Dr Colin Miles
Senior Lecturer

  • Email: colin.miles@ncl.ac.uk
  • Telephone: +44 (0) 191 241 8699
  • Fax: +44 (0) 191 241 8666
  • Address: Institute of Genetic Medicine
    Newcastle University
    International Centre for Life
    Central Parkway
    Newcastle upon Tyne
    NE1 3BZ

Research Interests

The Wilms’ Tumour 1 Gene in Development and Disease.

Wilms tumour research

Mutations in the Wilms’ tumour suppressor gene, WT1, cause kidney disease, childhood kidney cancer and leukaemia. In addition, WT1 is crucial for many other aspects of normal mammalian development and serves as a paradigm for aberrant development leading to human disease. To date, however, few bona fide target genes have been identified and the molecular pathways in which WT1 acts in normal development and disease remain poorly characterised. Research in my laboratory employs transgenic/gene targeting technology coupled with genomics/proteomics approaches to study the regulation and function of the WT1 gene during development in order to dissect the molecular and cellular mechanisms underlying these processes.


kidney glomerulus

Glomerulosclerosis is a key and common feature of chronic kidney disease (over 140,000 affected in UK). WT1 mutation causes diffuse glomerulosclerosis in a rare condition known as Denys Drash Syndrome (DDS). We are identifying the initiating molecular and cellular events leading to glomerulosclerosis in a DDS model and building a molecular profile of disease progression in this model with a view to identifying novel diagnostic markers/potential therapeutic targets that may be relevant to the progression of glomerulosclerosis in general.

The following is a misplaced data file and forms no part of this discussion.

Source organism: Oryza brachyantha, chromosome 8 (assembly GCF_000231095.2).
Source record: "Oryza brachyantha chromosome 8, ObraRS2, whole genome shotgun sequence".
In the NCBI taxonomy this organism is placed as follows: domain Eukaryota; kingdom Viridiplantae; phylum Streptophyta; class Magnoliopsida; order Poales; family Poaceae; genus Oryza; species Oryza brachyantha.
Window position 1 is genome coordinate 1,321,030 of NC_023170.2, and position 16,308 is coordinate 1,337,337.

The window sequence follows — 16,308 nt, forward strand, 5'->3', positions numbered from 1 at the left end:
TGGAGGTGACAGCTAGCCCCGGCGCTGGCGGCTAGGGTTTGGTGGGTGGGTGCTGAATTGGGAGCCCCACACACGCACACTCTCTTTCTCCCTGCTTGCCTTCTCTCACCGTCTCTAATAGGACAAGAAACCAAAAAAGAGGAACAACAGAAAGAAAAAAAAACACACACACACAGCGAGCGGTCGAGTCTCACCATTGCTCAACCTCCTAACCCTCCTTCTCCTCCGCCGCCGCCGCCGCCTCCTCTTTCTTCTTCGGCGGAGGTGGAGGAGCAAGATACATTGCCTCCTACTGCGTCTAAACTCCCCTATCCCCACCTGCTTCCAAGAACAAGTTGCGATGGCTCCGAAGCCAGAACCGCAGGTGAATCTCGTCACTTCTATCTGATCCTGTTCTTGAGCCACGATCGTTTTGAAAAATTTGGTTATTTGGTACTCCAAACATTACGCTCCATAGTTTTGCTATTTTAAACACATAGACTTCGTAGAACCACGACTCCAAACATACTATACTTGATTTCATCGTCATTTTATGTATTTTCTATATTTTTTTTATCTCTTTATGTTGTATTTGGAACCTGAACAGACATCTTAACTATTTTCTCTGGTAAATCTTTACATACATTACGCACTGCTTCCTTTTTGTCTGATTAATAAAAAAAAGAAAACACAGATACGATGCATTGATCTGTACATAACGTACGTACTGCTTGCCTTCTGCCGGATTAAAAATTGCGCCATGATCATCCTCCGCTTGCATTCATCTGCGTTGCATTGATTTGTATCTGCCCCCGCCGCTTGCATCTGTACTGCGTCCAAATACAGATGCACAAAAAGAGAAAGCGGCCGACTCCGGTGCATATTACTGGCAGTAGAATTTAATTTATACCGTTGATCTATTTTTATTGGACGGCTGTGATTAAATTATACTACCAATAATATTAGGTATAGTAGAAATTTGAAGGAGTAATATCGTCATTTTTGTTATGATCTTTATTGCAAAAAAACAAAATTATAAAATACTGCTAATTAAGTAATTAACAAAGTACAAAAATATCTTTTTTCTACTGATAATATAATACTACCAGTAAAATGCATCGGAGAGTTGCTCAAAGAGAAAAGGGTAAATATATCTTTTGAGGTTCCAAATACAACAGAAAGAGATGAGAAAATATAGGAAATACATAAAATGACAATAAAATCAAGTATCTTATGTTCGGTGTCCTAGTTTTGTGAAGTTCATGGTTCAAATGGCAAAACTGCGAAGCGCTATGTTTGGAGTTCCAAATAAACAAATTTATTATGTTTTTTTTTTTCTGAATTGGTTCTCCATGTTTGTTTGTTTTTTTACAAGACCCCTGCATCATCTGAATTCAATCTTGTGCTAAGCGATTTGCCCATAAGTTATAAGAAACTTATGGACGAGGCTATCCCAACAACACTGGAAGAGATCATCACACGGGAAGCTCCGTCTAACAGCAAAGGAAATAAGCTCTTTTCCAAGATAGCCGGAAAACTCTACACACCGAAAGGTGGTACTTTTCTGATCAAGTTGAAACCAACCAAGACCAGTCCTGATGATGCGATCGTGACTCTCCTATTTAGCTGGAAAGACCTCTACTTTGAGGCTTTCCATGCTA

glomeruli of the murine kidney

Expression of WT1 is a hallmark of the majority of all leukaemias. Consequently, WT1 is an attractive target for pan-leukaemic therapies. Although WT1 is readily detected in leukaemic cells, it has proven difficult to identify WT1 expressing cells in normal, healthy, bone marrow and therefore the normal physiological role of WT1 expressing cells and the function of WT1 remain unknown. If anti-WT1 strategies are to provide effective therapies, without adverse side-effects, it is essential to understand the role of WT1 and WT1 expressing cells in normal haematopoiesis. We are developing novel approaches to characterise WT1 expressing haematopoietic cells and dissect the role of WT1 within these cells.


haematopoietic progenitor colonies

In addition, the frequency of WT1 mutation in acute myeloid leukaemia (AML) is similar to that in Wilms’ tumour, implying that mutation of WT1 is a leukaemogenic event. We are creating and analysing models designed to mimic the situation in leukaemia to determine the role of WT1 mutation in leukaemia and the function of WT1 in normal haematopoiesis.

Co-workers

John Sayer - Academic Senior Lecturer

Ann Marie Hynes - PhD student 

Parisa Javadian Elyaderani - PhD student 

Kevin Gillinder - PhD student